McFarlane, Reagan’s national security adviser, briefed him on intelligence reports on an Air Force One flight in December 1983 that the Soviets had been seriously preparing for an American nuclear attack since Able Archer.

I’ve already written about Able Archer 83: A Military Dril. NATO performed a command exercise known as Able Archer 83 in the fall of 1983.

The exercise’s purpose was to simulate a period of increasing hostility between the Warsaw Pact and NATO, culminating in a planned nuclear strike.

Reagan proposed disarmament talks with the Soviet Union in January 1984.

However, his signals were considered as inconsistent.

He made light of the event at a microphone practice six months later.

“Dear fellow Americans. I am pleased to inform you that I have signed legislation that would forever outlaw Russia.”We’ll start bombing in five minutes.”

How funny was this, and for whom? That’s the main question.

Reagan frequently quipped that when he asked the Soviet leader for a meeting, they were afraid.

However, according to his diary entries, he made no substantial attempts to speak with them until 1984.

During the arduous Cold War years, Leonid Brezhnev, Yuri Andropov, and Konstantin Chernenko sat one after the other in the Kremlin, and history reveals that they regarded Reagan as an irresponsible gambler.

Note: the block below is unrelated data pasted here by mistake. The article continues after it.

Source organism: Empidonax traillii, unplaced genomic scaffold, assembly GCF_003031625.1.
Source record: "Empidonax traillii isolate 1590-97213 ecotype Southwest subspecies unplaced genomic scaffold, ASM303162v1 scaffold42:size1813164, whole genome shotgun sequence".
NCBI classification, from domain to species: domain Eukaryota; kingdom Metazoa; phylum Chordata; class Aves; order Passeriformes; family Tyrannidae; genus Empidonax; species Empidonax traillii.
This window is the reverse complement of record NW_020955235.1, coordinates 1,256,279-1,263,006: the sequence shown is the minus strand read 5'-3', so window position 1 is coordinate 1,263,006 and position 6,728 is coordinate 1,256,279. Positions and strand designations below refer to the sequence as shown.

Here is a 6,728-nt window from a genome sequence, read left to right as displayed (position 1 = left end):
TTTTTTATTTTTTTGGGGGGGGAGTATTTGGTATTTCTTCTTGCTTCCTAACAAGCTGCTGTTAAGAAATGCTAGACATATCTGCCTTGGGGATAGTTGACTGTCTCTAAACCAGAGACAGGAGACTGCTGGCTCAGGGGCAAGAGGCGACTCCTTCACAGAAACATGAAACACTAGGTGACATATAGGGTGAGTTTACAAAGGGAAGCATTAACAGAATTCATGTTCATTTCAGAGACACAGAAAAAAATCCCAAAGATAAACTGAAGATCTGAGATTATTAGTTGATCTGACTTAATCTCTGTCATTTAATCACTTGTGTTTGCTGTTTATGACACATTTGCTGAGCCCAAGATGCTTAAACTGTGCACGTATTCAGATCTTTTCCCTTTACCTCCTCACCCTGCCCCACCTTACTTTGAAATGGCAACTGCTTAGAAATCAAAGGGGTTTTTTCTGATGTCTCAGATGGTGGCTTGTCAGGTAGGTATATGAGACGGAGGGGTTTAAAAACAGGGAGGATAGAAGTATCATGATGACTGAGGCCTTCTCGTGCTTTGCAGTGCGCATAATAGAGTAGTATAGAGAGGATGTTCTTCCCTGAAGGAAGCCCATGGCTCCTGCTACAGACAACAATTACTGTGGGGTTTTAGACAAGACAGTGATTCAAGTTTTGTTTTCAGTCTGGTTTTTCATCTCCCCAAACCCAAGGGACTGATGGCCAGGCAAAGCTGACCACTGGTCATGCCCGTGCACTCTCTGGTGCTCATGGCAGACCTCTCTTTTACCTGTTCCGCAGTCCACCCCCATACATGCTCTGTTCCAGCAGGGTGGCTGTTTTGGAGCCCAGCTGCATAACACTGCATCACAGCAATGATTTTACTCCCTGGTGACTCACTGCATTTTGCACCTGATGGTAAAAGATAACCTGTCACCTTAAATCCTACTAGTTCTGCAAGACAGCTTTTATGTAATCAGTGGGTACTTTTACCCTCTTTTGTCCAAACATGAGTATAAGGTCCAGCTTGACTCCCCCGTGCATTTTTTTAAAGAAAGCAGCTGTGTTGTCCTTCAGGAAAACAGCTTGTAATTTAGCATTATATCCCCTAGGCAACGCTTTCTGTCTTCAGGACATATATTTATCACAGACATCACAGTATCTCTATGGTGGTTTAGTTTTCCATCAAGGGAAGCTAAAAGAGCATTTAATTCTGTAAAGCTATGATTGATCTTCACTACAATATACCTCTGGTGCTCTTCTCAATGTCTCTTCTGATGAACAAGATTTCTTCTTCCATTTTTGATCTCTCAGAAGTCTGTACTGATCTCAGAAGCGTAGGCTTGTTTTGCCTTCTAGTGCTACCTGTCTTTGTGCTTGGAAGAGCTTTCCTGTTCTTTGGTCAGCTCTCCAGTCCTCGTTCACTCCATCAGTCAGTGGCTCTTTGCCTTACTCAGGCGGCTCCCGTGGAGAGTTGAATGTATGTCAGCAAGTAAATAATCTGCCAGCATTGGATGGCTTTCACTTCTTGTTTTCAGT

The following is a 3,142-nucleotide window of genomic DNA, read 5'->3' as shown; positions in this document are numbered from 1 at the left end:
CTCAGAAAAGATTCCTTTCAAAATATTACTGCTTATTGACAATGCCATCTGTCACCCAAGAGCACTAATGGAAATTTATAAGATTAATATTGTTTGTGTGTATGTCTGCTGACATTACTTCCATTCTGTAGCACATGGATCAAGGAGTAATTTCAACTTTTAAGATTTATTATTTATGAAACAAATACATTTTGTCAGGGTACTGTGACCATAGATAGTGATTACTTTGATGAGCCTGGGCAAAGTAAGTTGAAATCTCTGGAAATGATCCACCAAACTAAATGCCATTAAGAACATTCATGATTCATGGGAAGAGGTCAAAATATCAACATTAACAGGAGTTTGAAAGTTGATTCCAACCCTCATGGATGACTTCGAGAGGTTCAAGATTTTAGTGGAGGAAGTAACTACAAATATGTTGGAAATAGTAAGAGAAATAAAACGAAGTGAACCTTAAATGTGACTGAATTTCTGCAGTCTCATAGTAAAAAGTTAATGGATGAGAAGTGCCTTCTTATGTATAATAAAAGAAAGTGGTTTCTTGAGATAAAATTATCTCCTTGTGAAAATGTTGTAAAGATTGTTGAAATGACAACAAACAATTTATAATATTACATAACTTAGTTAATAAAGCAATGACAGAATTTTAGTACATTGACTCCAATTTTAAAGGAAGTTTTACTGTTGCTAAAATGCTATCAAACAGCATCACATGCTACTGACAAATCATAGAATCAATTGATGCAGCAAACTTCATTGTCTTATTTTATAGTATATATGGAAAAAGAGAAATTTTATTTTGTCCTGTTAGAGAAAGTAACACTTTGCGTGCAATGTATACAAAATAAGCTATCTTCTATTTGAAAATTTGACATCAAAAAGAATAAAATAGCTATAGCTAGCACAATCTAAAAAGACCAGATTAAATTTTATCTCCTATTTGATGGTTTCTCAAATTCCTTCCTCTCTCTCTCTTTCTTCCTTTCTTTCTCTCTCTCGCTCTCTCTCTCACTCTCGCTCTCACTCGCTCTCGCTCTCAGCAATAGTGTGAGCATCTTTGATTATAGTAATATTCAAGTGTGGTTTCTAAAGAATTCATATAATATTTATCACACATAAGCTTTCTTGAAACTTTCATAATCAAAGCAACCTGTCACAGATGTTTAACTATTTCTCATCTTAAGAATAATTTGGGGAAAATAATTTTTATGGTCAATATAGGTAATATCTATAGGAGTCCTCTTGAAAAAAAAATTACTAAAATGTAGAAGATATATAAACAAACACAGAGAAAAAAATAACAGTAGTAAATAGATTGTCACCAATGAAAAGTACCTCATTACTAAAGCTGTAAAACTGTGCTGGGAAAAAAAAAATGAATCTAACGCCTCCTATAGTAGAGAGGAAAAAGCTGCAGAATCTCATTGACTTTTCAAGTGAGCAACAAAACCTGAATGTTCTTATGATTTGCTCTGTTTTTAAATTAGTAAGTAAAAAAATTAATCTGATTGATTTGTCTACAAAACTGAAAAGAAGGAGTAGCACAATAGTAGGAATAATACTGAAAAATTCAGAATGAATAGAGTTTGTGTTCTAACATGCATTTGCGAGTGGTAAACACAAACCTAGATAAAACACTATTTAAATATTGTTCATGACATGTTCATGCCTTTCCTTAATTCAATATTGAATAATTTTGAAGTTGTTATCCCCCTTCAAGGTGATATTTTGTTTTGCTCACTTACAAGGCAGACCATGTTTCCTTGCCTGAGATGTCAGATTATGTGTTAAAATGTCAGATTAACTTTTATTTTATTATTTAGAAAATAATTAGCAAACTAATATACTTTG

Because there was minimal communication between the world’s most powerful individuals, distrust grew on both sides.

In 1984, doomsday was still at three minutes to twelve.

Only when Mikhail Gorbachev became president of the Soviet Union in 1985 did the world’s political atmosphere shift.

The diplomatic process then began, with summits and unprecedented levels of communication in 1981, 1982, and 1983.

In 1987, the superpowers agreed to destroy all intermediate-range missiles.

The Doomsday Clock was reset six minutes to the 12th.

On the US side, there is a private summary of a 110-page report on the 1983 crisis, which would likely answer all the remaining concerns.

However, attempts to make these files public have thus far been unsuccessful.

Historians will not be able to fully recreate what may have been the most perilous year of the Cold War until this study, notably the Soviet materials, is published.

This post was written by Mario Bekes